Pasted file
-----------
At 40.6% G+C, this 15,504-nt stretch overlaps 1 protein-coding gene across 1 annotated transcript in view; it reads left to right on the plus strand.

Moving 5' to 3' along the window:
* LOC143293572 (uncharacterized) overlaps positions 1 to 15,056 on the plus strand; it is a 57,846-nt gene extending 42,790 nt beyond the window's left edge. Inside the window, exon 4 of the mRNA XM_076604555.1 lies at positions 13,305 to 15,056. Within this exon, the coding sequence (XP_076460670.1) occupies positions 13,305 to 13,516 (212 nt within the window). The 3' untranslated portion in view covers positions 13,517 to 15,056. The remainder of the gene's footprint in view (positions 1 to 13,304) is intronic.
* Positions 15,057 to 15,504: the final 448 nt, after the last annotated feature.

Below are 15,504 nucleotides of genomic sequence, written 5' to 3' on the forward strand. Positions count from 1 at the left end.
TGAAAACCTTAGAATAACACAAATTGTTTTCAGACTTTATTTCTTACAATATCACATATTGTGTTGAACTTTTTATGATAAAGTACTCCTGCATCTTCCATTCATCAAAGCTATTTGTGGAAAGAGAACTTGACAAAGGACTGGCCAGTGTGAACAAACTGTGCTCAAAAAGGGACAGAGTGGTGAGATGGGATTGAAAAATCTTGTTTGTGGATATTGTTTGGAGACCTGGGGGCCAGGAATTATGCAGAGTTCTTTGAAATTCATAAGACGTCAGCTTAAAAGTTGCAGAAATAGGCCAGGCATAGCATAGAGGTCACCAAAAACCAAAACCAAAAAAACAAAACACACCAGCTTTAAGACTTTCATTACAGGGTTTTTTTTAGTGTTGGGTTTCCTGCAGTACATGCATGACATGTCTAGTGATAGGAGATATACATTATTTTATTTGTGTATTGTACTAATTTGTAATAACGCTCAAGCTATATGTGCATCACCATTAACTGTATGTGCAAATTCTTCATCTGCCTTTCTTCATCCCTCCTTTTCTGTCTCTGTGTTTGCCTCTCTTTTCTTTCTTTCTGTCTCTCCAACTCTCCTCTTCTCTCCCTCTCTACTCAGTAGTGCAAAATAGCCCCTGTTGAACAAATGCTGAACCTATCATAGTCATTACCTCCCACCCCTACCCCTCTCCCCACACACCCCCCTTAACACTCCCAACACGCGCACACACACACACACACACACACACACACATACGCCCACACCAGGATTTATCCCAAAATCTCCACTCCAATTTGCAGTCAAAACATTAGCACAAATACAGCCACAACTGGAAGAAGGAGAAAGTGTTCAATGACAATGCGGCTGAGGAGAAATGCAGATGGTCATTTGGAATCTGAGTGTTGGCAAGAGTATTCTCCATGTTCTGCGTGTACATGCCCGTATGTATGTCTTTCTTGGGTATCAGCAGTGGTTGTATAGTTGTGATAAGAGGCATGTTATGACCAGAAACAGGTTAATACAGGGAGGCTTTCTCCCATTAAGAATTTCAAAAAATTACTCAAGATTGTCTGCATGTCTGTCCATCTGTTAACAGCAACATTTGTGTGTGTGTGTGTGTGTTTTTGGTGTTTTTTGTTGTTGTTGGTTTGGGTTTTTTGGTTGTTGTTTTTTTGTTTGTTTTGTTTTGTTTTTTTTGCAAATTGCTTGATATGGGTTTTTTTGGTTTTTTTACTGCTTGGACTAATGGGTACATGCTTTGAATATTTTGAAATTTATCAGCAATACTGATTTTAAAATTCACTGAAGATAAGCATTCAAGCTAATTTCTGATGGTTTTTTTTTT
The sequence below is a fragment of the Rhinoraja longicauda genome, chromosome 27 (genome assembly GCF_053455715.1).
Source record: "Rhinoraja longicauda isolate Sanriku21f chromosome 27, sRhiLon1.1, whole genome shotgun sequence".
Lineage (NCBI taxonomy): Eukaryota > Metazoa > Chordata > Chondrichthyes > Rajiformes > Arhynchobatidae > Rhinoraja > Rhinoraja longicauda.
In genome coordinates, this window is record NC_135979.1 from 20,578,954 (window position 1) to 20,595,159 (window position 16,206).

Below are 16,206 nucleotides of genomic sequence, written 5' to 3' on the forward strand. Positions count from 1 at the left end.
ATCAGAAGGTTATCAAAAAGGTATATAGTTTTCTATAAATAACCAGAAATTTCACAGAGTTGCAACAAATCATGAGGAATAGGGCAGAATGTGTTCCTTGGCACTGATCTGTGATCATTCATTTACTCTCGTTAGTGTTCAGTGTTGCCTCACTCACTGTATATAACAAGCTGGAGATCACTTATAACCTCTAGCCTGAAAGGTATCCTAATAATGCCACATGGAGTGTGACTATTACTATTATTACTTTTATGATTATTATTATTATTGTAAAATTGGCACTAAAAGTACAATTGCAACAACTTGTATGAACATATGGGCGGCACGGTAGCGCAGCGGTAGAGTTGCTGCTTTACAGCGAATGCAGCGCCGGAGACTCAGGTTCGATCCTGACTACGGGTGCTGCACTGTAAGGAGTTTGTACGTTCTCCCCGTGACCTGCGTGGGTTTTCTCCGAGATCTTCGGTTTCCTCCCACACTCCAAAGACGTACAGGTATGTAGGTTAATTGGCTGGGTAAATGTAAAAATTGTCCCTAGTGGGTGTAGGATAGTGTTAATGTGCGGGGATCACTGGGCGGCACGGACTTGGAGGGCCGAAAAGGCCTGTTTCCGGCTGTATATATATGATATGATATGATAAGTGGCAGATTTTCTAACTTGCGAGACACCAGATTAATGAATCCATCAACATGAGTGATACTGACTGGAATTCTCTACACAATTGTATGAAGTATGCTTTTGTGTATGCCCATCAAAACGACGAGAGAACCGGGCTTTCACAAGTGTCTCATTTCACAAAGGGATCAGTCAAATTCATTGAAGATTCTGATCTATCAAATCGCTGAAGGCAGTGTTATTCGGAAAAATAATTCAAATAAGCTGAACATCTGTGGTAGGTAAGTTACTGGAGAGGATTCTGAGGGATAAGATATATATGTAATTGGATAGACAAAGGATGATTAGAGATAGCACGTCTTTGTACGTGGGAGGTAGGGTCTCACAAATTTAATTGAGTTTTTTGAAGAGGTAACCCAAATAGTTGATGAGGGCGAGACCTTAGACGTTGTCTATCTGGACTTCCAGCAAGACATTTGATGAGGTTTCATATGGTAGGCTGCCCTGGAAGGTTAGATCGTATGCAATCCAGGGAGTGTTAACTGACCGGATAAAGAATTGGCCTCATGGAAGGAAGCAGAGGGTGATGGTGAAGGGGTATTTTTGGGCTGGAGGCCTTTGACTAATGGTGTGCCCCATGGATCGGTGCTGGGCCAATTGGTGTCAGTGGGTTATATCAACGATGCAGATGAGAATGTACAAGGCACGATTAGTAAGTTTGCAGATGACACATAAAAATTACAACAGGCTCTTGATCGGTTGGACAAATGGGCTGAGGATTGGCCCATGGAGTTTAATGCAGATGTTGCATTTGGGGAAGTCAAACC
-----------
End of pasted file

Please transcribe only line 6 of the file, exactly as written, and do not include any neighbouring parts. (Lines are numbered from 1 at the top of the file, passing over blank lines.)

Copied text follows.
TGAAAACCTTAGAATAACACAAATTGTTTTCAGACTTTATTTCTTACAATATCACATATTGTGTTGAACTTTTTATGATAAAGTACTCCTGCATCTTCCATTCATCAAAGCTATTTGTGGAAAGAGAACTTGACAAAGGACTGGCCAGTGTGAACAAACTGTGCTCAAAAAGGGACAGAGTGGTGAGATGGGATTGAAAAATCTTGTTTGTGGATATTGTTTGGAGACCTGGGGGCCAGGAATTATGCAGAGTTCTTTGAAATTCATAAGACGTCAGCTTAAAAGTTGCAGAAATAGGCCAGGCATAGCATAGAGGTCACCAAAAACCAAAACCAAAAAAACAAAACACACCAGCTTTAAGACTTTCATTACAGGGTTTTTTTTAGTGTTGGGTTTCCTGCAGTACATGCATGACATGTCTAGTGATAGGAGATATACATTATTTTATTTGTGTATTGTACTAATTTGTAATAACGCTCAAGCTATATGTGCATCACCATTAACTGTATGTGCAAATTCTTCATCTGCCTTTCTTCATCCCTCCTTTTCTGTCTCTGTGTTTGCCTCTCTTTTCTTTCTTTCTGTCTCTCCAACTCTCCTCTTCTCTCCCTCTCTACTCAGTAGTGCAAAATAGCCCCTGTTGAACAAATGCTGAACCTATCATAGTCATTACCTCCCACCCCTACCCCTCTCCCCACACACCCCCCTTAACACTCCCAACACGCGCACACACACACACACACACACACACACACATACGCCCACACCAGGATTTATCCCAAAATCTCCACTCCAATTTGCAGTCAAAACATTAGCACAAATACAGCCACAACTGGAAGAAGGAGAAAGTGTTCAATGACAATGCGGCTGAGGAGAAATGCAGATGGTCATTTGGAATCTGAGTGTTGGCAAGAGTATTCTCCATGTTCTGCGTGTACATGCCCGTATGTATGTCTTTCTTGGGTATCAGCAGTGGTTGTATAGTTGTGATAAGAGGCATGTTATGACCAGAAACAGGTTAATACAGGGAGGCTTTCTCCCATTAAGAATTTCAAAAAATTACTCAAGATTGTCTGCATGTCTGTCCATCTGTTAACAGCAACATTTGTGTGTGTGTGTGTGTGTTTTTGGTGTTTTTTGTTGTTGTTGGTTTGGGTTTTTTGGTTGTTGTTTTTTTGTTTGTTTTGTTTTGTTTTTTTTGCAAATTGCTTGATATGGGTTTTTTTGGTTTTTTTACTGCTTGGACTAATGGGTACATGCTTTGAATATTTTGAAATTTATCAGCAATACTGATTTTAAAATTCACTGAAGATAAGCATTCAAGCTAATTTCTGATGGTTTTTTTTTT